Category Archives: Xbox One

Dead Rising 3 Review: Arisen

Dead Rising 3

Despite the endless hordes that await you in them, the Dead Rising games were never for the masses. They were quirky and charming in such a specific way that you pretty much had to buy into it before you even started playing. It’s nonsense, and kind of broken, obfuscated nonsense at times, requiring you to forgive large portions of what you’re doing and seeing. But Dead Rising 3, while far from perfect, makes enough changes that it’s worth getting into with your whole uneaten brain.

Dead Rising 3 tells the story of Nick Ramos, a young, physically capable mechanic in the fictional city of Los Perdidos, California. It’s 10 years after the events of Dead Rising 2 and the city is absolutely overflowing with the undead to the point where a military airstrike has been called to erase it and its inhabitants off the planet. Nick, obviously, needs to escape.

Los Perdidos is actually the most immediate and noticeable change to the franchise. Previously taking place in closed-off portions of a mall and a casino, this entry into the series puts you in an open world with just about zero load screens, as much a hallmark of past Dead Rising games as were the actual zombies. It’s a massive world, absolutely brimming with shambling corpses and cars and side missions, and it serves the game rather well.

The second biggest and beneficial change is also structural in that there is no longer a strict time limit to each part of the story. The bomb coming for Nick and his crew is arriving in six days, but it’s not nearly as pressing as before. It was almost leisurely the pace at which you can go about completing missions and trials, but the bidaily reminder that you are about to blowed up real good like keeps things tense.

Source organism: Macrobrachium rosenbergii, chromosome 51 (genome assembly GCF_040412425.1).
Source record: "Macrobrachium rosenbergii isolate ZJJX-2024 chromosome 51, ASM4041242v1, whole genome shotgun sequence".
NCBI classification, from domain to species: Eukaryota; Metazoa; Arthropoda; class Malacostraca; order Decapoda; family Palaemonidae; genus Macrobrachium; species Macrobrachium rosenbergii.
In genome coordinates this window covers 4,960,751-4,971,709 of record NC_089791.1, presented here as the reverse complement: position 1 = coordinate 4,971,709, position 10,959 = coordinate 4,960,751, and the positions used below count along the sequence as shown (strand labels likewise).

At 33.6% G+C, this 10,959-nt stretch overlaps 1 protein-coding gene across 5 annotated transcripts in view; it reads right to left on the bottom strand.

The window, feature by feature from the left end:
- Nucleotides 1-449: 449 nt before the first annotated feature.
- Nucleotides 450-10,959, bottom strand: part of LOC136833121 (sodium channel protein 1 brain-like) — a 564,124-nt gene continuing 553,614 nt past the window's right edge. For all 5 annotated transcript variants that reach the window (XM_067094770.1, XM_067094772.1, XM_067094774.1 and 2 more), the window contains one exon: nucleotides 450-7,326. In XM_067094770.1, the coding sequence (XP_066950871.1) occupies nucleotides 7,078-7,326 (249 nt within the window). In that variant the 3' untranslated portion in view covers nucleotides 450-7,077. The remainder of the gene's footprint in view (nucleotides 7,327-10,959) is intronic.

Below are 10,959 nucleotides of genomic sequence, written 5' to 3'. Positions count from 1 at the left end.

Now, if you find yourself out of time and an explosion beyond imminent, you can simply restart any chapter. This solves one of the biggest problems many people had with the past games. A lot of gamers don’t like being told how quickly they have to go about an entire story; they either don’t enjoy the pressure or they find it monotonous after a while. This loosens it up considerably while still maintaining narrative urgency.

And impressively so, the moment-to-moment urgency is also ramped up. There has never been so many mindless foes crumbling before your ridiculous weaponry. It is a technical achievement the number of zombies they throw onto the screen and still maintain consistent framerates (though a few hitches were still seen every once in a while). And seeing them all fall before you vast arsenal is incredibly fun.

Dead Rising 3

The mind-blowingly dumb weapon combinations are back, dumbfounding and charming as ever. You can pretty much pick up anything off the ground or a wall or the shelves and start hitting zombies, but combine them and you get things like a giant stuffed bear with massive machine guns attached or boxing gloves on a broom. Disappointingly, the sex toy/leaf blower combo was pretty weak.

This time around, though, you can stick together already combo’d weapons to create super combo weapons, one of which pretty much breaks the leveling scheme of the game (to its benefit, in my opinion). In fact, you can also combo together vehicles and sundry to yield incredibly powerful and satisfying whips with which to roam the streets. One in particular has blades that shoot out of the side, right at head level. The benefits of being a mechanic over a photojournalist are very apparent.